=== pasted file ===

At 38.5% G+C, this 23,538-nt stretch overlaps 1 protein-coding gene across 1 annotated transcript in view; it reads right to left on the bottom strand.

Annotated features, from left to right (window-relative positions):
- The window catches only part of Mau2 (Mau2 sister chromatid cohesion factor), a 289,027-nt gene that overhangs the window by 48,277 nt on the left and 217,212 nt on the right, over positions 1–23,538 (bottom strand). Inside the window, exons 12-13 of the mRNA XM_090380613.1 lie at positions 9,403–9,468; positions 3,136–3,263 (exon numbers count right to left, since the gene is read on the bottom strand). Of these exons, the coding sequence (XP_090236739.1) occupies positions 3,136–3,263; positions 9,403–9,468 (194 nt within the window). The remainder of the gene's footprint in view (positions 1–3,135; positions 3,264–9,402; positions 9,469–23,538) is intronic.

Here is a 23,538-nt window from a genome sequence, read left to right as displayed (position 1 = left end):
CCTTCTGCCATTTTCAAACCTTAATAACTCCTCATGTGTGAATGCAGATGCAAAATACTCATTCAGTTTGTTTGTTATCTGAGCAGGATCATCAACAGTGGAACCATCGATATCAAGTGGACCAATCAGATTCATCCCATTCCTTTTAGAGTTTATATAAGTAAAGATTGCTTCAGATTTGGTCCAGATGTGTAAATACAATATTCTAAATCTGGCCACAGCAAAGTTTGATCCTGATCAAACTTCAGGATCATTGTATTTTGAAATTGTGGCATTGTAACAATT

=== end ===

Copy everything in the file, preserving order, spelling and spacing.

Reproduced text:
At 38.5% G+C, this 23,538-nt stretch overlaps 1 protein-coding gene across 1 annotated transcript in view; it reads right to left on the bottom strand.

Annotated features, from left to right (window-relative positions):
- The window catches only part of Mau2 (Mau2 sister chromatid cohesion factor), a 289,027-nt gene that overhangs the window by 48,277 nt on the left and 217,212 nt on the right, over positions 1–23,538 (bottom strand). Inside the window, exons 12-13 of the mRNA XM_090380613.1 lie at positions 9,403–9,468; positions 3,136–3,263 (exon numbers count right to left, since the gene is read on the bottom strand). Of these exons, the coding sequence (XP_090236739.1) occupies positions 3,136–3,263; positions 9,403–9,468 (194 nt within the window). The remainder of the gene's footprint in view (positions 1–3,135; positions 3,264–9,402; positions 9,469–23,538) is intronic.

Here is a 23,538-nt window from a genome sequence, read left to right as displayed (position 1 = left end):
CCTTCTGCCATTTTCAAACCTTAATAACTCCTCATGTGTGAATGCAGATGCAAAATACTCATTCAGTTTGTTTGTTATCTGAGCAGGATCATCAACAGTGGAACCATCGATATCAAGTGGACCAATCAGATTCATCCCATTCCTTTTAGAGTTTATATAAGTAAAGATTGCTTCAGATTTGGTCCAGATGTGTAAATACAATATTCTAAATCTGGCCACAGCAAAGTTTGATCCTGATCAAACTTCAGGATCATTGTATTTTGAAATTGTGGCATTGTAACAATT